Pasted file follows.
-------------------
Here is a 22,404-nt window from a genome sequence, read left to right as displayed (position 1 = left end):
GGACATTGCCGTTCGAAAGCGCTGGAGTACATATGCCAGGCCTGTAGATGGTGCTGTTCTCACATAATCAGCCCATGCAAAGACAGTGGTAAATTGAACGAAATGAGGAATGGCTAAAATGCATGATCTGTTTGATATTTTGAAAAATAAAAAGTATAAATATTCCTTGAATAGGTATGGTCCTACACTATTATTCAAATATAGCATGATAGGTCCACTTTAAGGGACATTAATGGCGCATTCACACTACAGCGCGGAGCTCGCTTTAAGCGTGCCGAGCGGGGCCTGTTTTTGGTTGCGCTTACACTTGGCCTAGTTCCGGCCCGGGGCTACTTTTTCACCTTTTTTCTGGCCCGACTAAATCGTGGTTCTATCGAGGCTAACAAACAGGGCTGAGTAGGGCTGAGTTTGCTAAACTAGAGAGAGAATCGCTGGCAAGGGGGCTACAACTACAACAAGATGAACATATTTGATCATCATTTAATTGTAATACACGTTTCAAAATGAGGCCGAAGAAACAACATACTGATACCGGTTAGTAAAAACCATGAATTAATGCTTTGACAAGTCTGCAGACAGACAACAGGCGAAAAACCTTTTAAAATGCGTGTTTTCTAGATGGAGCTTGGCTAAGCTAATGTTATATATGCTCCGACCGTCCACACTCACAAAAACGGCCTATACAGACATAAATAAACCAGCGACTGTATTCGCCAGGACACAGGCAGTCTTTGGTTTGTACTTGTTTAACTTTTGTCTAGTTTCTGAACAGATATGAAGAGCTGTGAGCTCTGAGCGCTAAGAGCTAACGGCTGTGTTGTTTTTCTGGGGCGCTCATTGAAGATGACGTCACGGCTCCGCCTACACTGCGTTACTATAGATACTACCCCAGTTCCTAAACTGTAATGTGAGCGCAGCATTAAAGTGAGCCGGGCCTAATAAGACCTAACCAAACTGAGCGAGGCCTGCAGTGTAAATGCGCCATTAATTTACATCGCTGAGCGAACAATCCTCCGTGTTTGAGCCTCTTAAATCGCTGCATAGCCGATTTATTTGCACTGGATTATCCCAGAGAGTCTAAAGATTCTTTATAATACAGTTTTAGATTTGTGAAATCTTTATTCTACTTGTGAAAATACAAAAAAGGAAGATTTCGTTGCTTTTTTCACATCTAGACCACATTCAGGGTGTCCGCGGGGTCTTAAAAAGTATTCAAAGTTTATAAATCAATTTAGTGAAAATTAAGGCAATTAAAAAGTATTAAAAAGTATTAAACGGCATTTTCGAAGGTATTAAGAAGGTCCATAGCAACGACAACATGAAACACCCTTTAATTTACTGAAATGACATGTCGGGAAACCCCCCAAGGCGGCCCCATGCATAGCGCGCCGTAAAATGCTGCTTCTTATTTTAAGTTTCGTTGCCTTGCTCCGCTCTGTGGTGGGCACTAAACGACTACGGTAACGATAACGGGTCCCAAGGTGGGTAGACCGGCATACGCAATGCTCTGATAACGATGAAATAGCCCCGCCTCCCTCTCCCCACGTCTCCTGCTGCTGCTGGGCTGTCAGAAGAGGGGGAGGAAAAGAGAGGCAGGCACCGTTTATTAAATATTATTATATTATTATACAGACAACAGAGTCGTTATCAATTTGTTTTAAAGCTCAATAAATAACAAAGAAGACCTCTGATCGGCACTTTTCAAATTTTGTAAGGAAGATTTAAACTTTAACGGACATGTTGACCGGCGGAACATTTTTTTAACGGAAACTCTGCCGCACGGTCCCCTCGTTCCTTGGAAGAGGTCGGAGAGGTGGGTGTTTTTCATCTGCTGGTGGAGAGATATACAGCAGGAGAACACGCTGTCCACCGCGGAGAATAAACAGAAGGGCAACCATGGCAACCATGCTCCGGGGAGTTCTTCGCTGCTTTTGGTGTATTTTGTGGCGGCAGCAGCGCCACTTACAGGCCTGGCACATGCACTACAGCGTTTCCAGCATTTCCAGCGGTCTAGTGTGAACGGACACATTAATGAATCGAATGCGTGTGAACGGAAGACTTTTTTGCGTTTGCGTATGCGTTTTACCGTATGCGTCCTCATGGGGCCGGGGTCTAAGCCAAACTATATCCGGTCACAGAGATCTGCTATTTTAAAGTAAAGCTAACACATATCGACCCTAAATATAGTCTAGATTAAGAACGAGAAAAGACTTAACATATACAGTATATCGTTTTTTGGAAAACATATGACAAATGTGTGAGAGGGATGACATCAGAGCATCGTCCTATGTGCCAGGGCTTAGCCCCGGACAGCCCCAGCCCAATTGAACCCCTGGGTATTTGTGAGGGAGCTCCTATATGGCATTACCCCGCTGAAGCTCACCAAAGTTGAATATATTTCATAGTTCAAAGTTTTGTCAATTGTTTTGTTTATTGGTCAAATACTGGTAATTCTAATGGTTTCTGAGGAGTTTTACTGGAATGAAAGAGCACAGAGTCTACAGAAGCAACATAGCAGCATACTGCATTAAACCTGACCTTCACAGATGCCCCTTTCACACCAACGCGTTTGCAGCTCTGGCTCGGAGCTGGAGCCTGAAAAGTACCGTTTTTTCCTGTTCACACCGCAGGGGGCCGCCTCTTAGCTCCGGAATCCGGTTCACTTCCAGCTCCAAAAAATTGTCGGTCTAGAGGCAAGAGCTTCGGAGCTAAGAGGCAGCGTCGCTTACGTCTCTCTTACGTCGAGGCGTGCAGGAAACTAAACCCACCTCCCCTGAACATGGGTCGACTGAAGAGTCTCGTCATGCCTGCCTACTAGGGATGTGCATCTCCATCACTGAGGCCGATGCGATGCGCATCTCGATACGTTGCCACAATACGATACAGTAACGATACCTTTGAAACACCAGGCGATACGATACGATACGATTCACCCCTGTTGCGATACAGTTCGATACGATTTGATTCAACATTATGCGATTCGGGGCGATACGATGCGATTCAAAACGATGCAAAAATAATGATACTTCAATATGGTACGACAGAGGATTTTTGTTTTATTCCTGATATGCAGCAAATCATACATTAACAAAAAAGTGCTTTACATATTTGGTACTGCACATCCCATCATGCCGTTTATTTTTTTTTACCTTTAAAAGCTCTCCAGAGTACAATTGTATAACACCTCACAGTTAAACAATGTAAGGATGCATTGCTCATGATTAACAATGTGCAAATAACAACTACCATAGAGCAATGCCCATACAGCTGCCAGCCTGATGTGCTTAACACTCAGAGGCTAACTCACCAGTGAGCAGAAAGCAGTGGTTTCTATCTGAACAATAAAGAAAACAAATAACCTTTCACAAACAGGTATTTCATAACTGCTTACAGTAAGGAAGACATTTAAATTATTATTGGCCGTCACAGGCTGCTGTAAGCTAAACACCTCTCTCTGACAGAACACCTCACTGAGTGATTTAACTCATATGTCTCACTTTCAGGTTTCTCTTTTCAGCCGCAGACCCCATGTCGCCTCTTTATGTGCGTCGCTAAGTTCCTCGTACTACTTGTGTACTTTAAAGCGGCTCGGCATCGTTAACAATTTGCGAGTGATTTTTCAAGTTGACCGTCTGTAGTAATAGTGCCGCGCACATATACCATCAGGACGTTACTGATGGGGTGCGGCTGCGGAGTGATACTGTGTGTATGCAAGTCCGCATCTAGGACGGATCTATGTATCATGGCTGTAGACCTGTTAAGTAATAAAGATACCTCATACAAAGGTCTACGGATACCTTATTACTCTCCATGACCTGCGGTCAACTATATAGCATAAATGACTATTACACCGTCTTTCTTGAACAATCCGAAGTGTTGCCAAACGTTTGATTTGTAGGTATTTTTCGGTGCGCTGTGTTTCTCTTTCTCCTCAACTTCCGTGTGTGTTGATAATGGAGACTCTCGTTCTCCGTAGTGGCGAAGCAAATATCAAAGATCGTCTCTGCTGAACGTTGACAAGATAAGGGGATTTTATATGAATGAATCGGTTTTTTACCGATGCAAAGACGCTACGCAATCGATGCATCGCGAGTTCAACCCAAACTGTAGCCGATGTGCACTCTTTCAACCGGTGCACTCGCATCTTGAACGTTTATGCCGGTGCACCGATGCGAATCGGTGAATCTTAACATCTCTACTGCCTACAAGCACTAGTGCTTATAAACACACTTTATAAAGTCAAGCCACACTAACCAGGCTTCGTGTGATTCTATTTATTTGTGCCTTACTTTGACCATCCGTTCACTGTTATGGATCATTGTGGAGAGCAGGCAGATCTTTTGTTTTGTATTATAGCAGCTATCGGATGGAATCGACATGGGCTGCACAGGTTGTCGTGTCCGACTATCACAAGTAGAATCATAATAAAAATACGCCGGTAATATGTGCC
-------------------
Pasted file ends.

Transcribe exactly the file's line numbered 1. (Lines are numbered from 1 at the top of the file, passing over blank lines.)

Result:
Here is a 22,404-nt window from a genome sequence, read left to right as displayed (position 1 = left end):